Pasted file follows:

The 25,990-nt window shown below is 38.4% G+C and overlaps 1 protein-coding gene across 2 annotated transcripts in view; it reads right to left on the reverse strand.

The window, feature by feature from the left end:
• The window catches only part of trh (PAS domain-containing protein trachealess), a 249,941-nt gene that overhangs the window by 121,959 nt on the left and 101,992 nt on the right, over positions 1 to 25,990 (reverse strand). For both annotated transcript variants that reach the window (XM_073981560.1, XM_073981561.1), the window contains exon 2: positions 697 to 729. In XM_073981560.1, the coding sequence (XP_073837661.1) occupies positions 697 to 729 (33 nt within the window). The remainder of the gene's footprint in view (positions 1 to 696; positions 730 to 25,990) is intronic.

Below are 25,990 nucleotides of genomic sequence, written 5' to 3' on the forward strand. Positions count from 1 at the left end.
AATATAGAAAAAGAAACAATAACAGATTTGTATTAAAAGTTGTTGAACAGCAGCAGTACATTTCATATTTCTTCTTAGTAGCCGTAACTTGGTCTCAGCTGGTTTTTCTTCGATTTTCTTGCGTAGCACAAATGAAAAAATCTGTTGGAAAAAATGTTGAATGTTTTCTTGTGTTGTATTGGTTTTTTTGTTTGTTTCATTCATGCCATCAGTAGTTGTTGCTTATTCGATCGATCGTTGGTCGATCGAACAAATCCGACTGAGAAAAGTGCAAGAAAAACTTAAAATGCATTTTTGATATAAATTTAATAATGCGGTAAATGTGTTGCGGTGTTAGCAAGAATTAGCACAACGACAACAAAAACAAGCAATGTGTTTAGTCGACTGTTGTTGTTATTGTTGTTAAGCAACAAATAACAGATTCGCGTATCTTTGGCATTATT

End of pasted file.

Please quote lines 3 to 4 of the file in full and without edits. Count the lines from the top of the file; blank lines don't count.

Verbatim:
• The window catches only part of trh (PAS domain-containing protein trachealess), a 249,941-nt gene that overhangs the window by 121,959 nt on the left and 101,992 nt on the right, over positions 1 to 25,990 (reverse strand). For both annotated transcript variants that reach the window (XM_073981560.1, XM_073981561.1), the window contains exon 2: positions 697 to 729. In XM_073981560.1, the coding sequence (XP_073837661.1) occupies positions 697 to 729 (33 nt within the window). The remainder of the gene's footprint in view (positions 1 to 696; positions 730 to 25,990) is intronic.

Below are 25,990 nucleotides of genomic sequence, written 5' to 3' on the forward strand. Positions count from 1 at the left end.